Filmmakers, eh? They’re everywhere now. Own a smartphone? Congratulations, you’re a filmmaker. DSLR, pah, I’ve got an FS100, no wait, I’ve got an EPIC, yeah, I’m a filmmaker and I love it. But who’s making anything good, regularly, doing more than pointing a camera and shooting pretty pictures? We’re drowning in mediocre filmmaking and the DSLR revolution has given it a voice and community to pamper itself in.
Don’t get me wrong here, DSLRs are fantastic. Just when I think I’m over it I have the chance to shoot for a protracted period and get all inspired again. My 5D was stolen in Vegas and I’ve yet to replace it. While I’ve been mulling over the FS100, which has all the makings of a properly great little camera, I can’t help feeling I’ll be losing so much by shifting over to the trad video format. But while I’ve gained massively from owning and loving my DSLR kit, so much of what I get sent to watch repeatedly falls down, not because it’s bad, but because it’s unimaginative.
DSLRs flatter us. If I were running a DSLR workshop, the first thing I would do is press a PD150 into people’s hands and ask them to shoot a one minute piece. Getting the most out of a tiny sensor is hard and it would really set the cat among the pigeons. Strap on a 50mm 1.2 and most things look pretty good. It’s not really enough for stuff to look good though is it? The field has broadened considerably now and there are so many more of us, posting on Vimeo, showing fleeting glimpses of talent, but never really quite enough. I didn’t go to film school myself so I can’t really vouch for how inspirational or otherwise that kind of environment is. I do know that, the longer you work in this industry, the more refined your sensibilities become and the more sensitive you are to how much better some people’s work is than your own. Early on people tend to copy the work of the people they like, and the hope is that, by analysing what they do, you can divine the formula and apply it to your own work. And this is why all hip-hop videos look the same. Vimeo is awash with me-too films, heavy on DOF but so light on substance. People constantly harp on about ‘story’ as if it’s the magic ingredient that renders all shit into gold. It just isn’t. The secret, and it really shouldn’t be a secret because it’s bloody obvious, is that craft is what separates good from bad. Craft requires time, craft requires patience, and craft requires perseverance. DSLRs gave us a shortcut to a world in which craftsmen traditionally worked their way up through apprenticeships. I have no problem with that, but it’s one of the reasons why there’s so little craft on display in much of what I see.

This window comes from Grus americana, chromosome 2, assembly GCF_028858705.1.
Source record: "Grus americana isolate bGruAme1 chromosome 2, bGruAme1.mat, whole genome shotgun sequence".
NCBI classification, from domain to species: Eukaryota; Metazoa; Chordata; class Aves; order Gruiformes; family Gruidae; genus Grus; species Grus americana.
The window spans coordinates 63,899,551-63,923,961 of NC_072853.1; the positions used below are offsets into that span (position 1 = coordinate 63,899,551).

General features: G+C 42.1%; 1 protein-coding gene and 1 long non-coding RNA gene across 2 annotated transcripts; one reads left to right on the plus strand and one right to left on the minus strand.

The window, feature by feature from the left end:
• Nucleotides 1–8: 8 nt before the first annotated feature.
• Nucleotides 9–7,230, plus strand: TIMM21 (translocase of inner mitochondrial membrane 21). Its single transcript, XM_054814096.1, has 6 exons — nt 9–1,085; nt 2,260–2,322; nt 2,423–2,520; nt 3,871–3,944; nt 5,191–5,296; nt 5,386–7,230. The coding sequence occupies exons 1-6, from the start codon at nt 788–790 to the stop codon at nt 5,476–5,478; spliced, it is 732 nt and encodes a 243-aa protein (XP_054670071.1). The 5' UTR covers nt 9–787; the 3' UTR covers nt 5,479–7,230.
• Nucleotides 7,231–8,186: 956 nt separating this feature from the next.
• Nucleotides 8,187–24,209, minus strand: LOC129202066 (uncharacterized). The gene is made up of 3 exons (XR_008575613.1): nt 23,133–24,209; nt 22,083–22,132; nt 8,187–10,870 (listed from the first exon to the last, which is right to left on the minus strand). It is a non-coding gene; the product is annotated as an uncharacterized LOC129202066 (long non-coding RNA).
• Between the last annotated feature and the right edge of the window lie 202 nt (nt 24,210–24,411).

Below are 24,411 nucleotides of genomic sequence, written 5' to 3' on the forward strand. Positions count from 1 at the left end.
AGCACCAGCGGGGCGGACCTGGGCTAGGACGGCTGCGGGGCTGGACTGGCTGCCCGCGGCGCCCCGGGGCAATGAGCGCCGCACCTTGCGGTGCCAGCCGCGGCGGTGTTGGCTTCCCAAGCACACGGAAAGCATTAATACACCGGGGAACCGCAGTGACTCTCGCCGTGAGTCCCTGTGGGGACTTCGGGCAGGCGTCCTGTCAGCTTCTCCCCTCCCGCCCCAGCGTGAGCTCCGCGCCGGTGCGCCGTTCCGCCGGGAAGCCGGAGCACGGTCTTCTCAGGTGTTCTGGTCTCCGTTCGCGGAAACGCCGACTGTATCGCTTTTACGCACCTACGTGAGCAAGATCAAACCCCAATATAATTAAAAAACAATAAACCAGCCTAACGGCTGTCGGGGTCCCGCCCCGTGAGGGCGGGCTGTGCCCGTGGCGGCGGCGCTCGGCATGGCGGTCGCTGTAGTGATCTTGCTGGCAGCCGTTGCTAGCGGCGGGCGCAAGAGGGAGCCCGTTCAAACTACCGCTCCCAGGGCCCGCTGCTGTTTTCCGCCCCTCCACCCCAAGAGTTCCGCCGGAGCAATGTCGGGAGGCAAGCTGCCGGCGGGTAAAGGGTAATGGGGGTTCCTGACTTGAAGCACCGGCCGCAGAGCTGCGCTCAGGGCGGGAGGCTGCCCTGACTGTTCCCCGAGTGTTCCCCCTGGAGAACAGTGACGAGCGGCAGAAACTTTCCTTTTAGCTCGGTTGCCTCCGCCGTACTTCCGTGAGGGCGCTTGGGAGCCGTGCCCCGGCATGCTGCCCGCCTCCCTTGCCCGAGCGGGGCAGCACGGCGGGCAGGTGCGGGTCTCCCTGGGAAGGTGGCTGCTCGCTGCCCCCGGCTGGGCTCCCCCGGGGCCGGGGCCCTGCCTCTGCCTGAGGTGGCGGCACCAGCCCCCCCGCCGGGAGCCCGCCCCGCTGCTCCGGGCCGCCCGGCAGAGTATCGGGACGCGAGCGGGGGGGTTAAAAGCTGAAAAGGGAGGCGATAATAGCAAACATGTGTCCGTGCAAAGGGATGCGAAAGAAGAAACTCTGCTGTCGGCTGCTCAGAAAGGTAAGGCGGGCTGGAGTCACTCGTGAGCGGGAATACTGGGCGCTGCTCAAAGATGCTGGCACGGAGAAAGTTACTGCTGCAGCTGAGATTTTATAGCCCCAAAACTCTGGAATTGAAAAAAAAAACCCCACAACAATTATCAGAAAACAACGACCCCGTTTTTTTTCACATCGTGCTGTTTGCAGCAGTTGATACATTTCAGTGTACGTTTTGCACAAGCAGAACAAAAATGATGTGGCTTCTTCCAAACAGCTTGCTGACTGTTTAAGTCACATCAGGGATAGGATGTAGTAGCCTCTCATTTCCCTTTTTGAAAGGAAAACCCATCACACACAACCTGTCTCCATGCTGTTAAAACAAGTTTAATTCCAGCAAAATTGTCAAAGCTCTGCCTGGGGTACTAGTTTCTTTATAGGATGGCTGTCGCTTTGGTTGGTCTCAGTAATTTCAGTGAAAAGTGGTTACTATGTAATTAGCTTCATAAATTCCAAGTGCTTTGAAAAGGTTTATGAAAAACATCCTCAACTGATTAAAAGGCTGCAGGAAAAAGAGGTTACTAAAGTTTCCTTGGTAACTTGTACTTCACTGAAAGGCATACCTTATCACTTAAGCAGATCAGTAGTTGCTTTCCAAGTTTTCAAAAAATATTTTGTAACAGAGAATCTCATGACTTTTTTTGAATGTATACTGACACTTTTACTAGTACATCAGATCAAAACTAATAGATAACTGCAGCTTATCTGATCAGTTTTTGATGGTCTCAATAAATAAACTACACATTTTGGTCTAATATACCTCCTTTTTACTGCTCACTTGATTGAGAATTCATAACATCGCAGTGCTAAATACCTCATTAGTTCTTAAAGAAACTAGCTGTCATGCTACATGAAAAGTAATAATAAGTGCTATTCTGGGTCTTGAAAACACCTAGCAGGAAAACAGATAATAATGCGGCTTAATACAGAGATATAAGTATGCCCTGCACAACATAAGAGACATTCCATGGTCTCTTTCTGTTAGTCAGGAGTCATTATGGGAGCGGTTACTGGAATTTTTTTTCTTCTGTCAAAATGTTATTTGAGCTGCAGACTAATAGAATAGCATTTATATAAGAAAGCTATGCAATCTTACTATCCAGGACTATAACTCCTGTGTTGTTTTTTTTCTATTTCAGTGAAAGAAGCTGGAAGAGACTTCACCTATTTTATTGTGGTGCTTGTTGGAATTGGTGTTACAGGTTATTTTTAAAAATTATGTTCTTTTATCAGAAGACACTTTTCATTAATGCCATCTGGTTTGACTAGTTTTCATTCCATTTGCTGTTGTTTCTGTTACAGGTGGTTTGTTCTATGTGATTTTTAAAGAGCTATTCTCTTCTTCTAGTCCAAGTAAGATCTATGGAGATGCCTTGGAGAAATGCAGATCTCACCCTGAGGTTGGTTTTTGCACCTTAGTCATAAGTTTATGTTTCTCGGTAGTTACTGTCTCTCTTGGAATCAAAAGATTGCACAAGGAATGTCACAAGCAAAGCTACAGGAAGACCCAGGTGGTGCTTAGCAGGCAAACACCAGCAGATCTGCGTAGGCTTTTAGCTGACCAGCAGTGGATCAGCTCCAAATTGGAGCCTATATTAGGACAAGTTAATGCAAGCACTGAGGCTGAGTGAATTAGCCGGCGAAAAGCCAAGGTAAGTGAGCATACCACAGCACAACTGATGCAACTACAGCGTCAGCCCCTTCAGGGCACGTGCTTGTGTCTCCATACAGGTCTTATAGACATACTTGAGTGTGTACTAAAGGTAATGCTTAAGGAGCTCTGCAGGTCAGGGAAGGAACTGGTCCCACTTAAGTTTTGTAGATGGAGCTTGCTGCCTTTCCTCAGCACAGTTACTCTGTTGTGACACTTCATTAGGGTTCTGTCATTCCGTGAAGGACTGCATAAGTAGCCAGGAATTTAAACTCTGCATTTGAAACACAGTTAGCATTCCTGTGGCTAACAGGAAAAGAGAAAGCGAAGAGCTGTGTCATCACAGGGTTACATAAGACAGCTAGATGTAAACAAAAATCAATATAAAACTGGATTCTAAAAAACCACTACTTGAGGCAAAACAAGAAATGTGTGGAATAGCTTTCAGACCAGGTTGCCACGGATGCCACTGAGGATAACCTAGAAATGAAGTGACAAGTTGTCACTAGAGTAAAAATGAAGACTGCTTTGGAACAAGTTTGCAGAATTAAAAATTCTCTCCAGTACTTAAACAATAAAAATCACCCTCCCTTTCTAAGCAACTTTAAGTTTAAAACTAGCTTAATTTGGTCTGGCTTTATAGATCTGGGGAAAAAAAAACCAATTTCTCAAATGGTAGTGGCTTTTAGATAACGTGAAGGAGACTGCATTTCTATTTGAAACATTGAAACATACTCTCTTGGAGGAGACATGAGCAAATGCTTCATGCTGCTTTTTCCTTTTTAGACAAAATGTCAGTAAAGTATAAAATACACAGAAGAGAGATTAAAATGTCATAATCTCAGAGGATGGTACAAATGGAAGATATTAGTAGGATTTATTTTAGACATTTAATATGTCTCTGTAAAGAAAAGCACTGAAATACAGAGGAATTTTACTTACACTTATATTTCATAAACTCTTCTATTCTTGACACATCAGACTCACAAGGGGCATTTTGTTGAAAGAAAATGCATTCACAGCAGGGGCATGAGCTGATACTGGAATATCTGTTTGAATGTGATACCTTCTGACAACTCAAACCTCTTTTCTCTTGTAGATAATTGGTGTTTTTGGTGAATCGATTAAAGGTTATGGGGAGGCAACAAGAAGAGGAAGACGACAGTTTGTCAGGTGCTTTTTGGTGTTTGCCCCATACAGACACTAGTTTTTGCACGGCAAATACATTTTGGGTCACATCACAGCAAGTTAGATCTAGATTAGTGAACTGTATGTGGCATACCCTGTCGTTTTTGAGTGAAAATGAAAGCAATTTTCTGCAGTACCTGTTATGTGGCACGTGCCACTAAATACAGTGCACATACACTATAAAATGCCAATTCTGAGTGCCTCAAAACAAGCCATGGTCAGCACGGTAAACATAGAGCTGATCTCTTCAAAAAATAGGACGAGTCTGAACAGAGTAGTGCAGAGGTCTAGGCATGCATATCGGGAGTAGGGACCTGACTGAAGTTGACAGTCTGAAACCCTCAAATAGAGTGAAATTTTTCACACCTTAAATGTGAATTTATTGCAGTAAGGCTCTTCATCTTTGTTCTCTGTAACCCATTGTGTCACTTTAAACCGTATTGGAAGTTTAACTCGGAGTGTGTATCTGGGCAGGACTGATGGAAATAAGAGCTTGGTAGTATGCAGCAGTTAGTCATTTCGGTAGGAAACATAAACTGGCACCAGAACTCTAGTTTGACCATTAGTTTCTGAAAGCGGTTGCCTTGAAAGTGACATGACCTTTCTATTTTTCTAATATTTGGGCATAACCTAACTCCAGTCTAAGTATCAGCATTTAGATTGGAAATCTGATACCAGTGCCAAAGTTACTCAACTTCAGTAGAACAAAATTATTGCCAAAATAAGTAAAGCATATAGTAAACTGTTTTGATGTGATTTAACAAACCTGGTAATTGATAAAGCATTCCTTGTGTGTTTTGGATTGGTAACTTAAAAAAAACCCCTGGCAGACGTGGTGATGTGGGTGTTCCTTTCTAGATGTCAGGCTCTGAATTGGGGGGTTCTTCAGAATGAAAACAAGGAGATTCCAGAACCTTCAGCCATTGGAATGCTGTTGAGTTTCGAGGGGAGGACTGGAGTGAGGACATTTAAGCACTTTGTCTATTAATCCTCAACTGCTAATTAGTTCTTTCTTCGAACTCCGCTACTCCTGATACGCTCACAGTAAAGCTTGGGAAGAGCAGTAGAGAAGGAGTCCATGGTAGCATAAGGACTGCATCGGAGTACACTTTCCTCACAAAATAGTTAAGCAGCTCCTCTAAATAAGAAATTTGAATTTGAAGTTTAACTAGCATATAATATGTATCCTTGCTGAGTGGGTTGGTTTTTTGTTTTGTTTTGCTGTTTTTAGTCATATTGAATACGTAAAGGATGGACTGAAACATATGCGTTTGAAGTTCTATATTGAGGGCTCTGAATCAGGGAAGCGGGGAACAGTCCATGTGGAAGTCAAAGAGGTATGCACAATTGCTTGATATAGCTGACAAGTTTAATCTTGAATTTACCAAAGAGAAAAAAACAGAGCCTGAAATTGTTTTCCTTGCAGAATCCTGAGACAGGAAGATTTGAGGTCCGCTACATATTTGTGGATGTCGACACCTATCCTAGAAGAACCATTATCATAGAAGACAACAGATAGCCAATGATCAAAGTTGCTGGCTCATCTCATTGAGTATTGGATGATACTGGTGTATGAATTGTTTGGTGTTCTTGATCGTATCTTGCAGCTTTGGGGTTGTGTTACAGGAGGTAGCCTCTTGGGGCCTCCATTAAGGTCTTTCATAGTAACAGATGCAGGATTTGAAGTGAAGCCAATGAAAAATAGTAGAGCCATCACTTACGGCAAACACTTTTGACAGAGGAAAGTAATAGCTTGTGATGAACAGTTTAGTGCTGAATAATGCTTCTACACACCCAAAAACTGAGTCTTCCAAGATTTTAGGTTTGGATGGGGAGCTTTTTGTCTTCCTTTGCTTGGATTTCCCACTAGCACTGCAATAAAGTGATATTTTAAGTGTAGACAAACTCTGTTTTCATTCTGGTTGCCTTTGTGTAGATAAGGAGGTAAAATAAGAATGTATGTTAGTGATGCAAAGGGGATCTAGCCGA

Now, it’s utterly pointless me lambasting everyone for being a bit average without offering some possible ways not to be. So here’s my top 5 tips for being better.
1. Don’t watch other people’s videos.
Stay away from video. Most of us know how video works, and you learn so much more by shooting things yourself, analysing your own work, suffering the masochistic shame of knowing you’re not good enough and improving. Instead, go to the theatre, watch dance, watch how things are created on the stage. The imagination present in the theatre blows my mind and I despair when I see so little of it in videos.
2. Don’t copy.
Me too. Me too. Here’s a time-lapse. Here’s a bunch of shots of a river. Fine. Great to practise, whatever. Replicating what everyone else does gets you nowhere. Turn off the wi-fi, sit with an idea, do the hard work, frighten yourself with creator’s block. Then get out and make it happen. Ideas thrive when they come from the unexpected. I find my best work happens when I’m cycling to work, away from my computer, free to associate with whatever comes into view.
3. Do your homework.
Research is the fuel of creativity. Yes, sometimes this will mean watching videos which would contradict point 1 but if you’re making a film about vampires don’t watch a bunch of films about vampires. Watch films about immortality, or doomed love, or bats. I highly recommend reading text books as you’re developing projects. Reading them before you begin doesn’t really work for me. I like to have a project in my head which can be influenced by what I’m reading. Then I really take it in because I’m processing it on a much higher level.
Never underestimate the power of other people to influence your work and shape your thinking. This doesn’t mean losing control. Far from it. As a filmmaker you’re in control of a stampede of ideas, all of which need taming. Finding the right way to do that can be daunting, but bringing other talents in to help in localised areas makes such a big difference. You’re still the one calling the shots but you have other talents to call upon to make you look better.
5. Go see a shrink.
Filmmaking requires deep and profound honesty from filmmakers. I’ve said this before but I firmly believe directors should bare their souls as deeply as actors do. In order to do that you need to have a pretty clear idea about who you are and what you like. This is really the root problem of why so much work feels derivative. People are scared of presenting themselves and borrow masks from other filmmakers to hide behind. You don’t have to really go see a shrink, but I would suggest learning a little bit about psychology. Not only will it help you understand more about the talent you put in front of the camera but it will also help you make sense of your own sensibilities and what you value.
And that’s it. Good luck. No-one said it would be easy!